LONDON (Reuters) - Legislators from around the cricketing world gathered in London on Tuesday to play a few overs and leave their political troubles behind - but for some, the hope of a break from the stresses of their day jobs proved elusive.
At least two of the eight teams in the first Inter Parliamentary Cricket World Cup found politics following them to the competition in London.
The English team - perhaps inevitably - had to work its timetable around Brexit votes and debates, while Pakistan’s players were scolded on social media for travelling abroad to play cricket during a period of austerity.
“I just love cricket - it’s a game that brings so many different people together,” said Chris Heaton-Harris, a British Member of Parliament (MP) who organised the tournament.
The event aimed to promote relationships between the parliamentarians and to celebrate the 2019 Cricket World Cup taking place now in England and Wales.
The four-day tournament began with lawmakers from England, Australia, New Zealand, India, Bangladesh, Pakistan and Afghanistan taking to the field.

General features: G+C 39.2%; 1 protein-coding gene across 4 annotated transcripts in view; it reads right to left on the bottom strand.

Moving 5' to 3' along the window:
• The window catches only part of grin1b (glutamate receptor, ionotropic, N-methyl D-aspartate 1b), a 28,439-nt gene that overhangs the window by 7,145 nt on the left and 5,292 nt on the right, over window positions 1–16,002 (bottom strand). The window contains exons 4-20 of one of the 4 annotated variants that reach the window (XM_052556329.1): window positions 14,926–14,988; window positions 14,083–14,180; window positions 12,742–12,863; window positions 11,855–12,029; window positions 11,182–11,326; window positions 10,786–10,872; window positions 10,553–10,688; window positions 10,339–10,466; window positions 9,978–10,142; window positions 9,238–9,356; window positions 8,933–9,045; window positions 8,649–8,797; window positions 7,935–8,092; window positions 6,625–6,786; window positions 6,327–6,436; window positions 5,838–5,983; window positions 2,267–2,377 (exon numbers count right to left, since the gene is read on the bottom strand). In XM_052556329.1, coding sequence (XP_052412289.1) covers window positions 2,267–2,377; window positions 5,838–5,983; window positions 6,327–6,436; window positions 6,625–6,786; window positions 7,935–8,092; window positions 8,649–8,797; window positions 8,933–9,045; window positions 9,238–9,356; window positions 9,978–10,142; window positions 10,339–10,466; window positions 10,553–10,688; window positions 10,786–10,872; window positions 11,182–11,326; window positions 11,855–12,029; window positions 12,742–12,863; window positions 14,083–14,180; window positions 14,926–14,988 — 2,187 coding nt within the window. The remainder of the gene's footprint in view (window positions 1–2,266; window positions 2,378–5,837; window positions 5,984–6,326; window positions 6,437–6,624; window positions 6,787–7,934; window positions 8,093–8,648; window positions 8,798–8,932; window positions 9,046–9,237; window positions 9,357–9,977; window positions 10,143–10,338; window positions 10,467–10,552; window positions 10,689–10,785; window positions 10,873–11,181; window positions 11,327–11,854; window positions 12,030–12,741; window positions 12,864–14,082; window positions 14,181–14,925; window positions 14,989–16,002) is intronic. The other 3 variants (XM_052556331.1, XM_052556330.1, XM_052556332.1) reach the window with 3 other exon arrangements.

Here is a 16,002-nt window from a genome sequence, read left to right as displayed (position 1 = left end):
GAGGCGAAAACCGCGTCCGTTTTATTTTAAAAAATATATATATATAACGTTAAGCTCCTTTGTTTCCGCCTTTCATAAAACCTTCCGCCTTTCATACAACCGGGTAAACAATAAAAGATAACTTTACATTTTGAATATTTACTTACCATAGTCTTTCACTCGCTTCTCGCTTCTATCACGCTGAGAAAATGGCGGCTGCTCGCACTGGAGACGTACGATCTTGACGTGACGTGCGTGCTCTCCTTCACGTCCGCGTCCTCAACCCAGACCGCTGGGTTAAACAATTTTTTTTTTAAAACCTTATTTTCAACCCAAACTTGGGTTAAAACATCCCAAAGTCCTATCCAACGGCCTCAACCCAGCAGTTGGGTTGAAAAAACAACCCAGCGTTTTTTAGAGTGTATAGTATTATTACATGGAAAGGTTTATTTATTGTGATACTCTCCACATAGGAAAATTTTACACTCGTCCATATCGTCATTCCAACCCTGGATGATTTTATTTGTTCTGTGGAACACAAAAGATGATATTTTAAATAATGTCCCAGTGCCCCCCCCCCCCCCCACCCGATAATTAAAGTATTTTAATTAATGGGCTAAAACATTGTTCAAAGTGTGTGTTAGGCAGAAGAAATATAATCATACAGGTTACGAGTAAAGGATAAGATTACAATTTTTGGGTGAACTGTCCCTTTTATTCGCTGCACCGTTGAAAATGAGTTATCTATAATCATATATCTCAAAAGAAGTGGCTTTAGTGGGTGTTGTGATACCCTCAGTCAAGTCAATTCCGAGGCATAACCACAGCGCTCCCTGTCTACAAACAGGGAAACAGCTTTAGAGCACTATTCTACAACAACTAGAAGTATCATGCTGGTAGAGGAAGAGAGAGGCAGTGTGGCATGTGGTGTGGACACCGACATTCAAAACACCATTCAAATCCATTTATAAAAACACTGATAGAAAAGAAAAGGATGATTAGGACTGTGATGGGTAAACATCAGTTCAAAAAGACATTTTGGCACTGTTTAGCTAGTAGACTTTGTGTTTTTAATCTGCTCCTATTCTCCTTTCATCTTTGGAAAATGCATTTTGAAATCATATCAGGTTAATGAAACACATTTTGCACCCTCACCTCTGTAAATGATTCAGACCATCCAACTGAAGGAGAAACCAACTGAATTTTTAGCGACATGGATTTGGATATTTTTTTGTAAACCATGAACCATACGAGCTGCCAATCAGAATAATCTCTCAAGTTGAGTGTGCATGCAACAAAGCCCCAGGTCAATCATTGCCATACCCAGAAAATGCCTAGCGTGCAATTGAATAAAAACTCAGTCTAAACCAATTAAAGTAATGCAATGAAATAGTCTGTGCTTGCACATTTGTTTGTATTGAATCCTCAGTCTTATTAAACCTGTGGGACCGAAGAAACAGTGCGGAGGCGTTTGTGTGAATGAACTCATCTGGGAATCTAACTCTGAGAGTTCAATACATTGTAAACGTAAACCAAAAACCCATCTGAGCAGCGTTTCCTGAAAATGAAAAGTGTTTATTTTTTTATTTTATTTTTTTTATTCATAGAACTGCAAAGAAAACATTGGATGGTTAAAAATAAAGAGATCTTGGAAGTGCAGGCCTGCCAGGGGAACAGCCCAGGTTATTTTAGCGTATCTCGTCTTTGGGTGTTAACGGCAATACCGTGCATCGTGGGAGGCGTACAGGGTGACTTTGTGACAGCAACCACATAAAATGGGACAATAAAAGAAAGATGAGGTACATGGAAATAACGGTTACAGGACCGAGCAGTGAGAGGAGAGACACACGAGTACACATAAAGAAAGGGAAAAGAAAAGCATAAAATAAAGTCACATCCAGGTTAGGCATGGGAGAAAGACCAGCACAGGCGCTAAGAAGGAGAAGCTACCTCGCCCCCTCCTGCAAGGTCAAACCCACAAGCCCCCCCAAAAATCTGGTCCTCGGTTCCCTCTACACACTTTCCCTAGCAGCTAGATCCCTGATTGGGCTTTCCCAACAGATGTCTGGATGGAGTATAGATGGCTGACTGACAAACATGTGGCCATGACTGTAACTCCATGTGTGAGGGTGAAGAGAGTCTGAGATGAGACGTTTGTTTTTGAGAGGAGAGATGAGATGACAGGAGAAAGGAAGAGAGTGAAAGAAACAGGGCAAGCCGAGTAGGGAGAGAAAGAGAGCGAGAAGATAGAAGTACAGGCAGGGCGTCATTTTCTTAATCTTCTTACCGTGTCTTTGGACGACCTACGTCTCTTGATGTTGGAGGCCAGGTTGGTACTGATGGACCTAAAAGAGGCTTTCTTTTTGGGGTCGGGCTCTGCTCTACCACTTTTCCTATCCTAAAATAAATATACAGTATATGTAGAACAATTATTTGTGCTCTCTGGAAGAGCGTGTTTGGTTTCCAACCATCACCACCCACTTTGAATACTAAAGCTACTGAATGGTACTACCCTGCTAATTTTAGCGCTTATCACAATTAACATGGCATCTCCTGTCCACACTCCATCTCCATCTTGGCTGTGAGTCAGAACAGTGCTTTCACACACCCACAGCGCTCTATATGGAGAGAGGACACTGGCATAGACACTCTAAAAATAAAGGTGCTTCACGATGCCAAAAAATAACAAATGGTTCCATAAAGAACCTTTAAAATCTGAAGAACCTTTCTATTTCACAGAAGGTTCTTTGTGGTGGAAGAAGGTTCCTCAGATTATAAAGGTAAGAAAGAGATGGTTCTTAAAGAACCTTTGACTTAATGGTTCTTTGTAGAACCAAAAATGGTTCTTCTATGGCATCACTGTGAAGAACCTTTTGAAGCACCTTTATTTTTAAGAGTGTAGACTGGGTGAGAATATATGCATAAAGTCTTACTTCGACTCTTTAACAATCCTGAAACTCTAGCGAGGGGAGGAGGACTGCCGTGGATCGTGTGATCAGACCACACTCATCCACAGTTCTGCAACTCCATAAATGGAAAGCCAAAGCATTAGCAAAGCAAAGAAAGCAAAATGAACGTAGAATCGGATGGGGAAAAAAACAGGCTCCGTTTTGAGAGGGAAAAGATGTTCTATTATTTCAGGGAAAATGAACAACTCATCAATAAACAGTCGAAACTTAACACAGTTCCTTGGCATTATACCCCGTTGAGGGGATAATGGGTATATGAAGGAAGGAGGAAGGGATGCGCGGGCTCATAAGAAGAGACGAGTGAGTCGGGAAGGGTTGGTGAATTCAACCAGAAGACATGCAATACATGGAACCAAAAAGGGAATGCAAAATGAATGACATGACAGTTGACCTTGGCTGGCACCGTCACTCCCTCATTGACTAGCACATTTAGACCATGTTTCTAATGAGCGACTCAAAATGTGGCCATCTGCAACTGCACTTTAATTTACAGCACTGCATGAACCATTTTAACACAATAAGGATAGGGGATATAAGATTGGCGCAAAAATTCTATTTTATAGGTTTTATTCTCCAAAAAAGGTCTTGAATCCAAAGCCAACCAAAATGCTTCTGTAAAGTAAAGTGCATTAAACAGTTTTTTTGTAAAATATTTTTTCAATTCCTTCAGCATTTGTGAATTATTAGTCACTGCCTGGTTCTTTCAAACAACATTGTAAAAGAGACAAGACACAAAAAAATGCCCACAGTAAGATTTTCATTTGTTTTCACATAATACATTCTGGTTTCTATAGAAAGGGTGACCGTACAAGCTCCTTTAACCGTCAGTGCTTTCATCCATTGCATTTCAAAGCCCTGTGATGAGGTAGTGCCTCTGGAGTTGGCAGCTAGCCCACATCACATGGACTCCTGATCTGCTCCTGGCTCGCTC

Most of the players were enthusiastic amateurs but one - Naimur Rahman from Bangladesh - is a former captain of his national side.
“It’s really difficult here because when you captain the national team everyone knows the fielding positions, batting orders and position names,” he told Reuters.
“Here ... it’s not so easy.”
In a six-overs-a-side warm-up day, varying levels of skill were on display, ranging from brilliant sixes to ignominious dropped catches.
Taking a break from the World Cup proper to support their politicians, body-painted Bangladeshi fans made lots of noise and waved their national flags.
As for who will lift the trophy, Heaton-Harris said Pakistan have been in training camps for quite some time with their national coach and he fancied their chances.
Every day the players will travel to different cricket clubs around London, with the final taking place at Kent County Cricket Club in Beckenham on Friday.
Writing by Stephen Addison